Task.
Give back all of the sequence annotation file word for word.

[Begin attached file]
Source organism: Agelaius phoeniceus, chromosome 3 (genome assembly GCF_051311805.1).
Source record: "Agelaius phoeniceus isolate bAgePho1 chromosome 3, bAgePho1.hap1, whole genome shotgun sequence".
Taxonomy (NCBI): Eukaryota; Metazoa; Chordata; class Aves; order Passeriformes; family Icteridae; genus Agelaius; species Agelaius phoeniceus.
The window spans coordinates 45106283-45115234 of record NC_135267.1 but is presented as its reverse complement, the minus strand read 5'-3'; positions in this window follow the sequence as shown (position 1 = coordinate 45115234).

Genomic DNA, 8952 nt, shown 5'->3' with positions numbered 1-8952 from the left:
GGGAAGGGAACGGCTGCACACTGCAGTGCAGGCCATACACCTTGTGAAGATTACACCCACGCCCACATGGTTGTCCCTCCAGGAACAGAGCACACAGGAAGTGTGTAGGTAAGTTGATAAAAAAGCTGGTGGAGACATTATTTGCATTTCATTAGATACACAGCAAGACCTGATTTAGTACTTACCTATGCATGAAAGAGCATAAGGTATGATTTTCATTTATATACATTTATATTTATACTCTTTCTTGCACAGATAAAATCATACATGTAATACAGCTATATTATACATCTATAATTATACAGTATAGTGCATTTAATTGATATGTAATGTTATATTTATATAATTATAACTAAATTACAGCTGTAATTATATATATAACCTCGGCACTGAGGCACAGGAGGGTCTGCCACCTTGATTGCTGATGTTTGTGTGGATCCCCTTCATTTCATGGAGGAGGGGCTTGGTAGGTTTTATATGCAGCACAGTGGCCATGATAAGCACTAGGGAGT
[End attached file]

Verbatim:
Source organism: Agelaius phoeniceus, chromosome 3 (genome assembly GCF_051311805.1).
Source record: "Agelaius phoeniceus isolate bAgePho1 chromosome 3, bAgePho1.hap1, whole genome shotgun sequence".
Taxonomy (NCBI): Eukaryota; Metazoa; Chordata; class Aves; order Passeriformes; family Icteridae; genus Agelaius; species Agelaius phoeniceus.
The window spans coordinates 45106283-45115234 of record NC_135267.1 but is presented as its reverse complement, the minus strand read 5'-3'; positions in this window follow the sequence as shown (position 1 = coordinate 45115234).

Genomic DNA, 8952 nt, shown 5'->3' with positions numbered 1-8952 from the left:
GGGAAGGGAACGGCTGCACACTGCAGTGCAGGCCATACACCTTGTGAAGATTACACCCACGCCCACATGGTTGTCCCTCCAGGAACAGAGCACACAGGAAGTGTGTAGGTAAGTTGATAAAAAAGCTGGTGGAGACATTATTTGCATTTCATTAGATACACAGCAAGACCTGATTTAGTACTTACCTATGCATGAAAGAGCATAAGGTATGATTTTCATTTATATACATTTATATTTATACTCTTTCTTGCACAGATAAAATCATACATGTAATACAGCTATATTATACATCTATAATTATACAGTATAGTGCATTTAATTGATATGTAATGTTATATTTATATAATTATAACTAAATTACAGCTGTAATTATATATATAACCTCGGCACTGAGGCACAGGAGGGTCTGCCACCTTGATTGCTGATGTTTGTGTGGATCCCCTTCATTTCATGGAGGAGGGGCTTGGTAGGTTTTATATGCAGCACAGTGGCCATGATAAGCACTAGGGAGT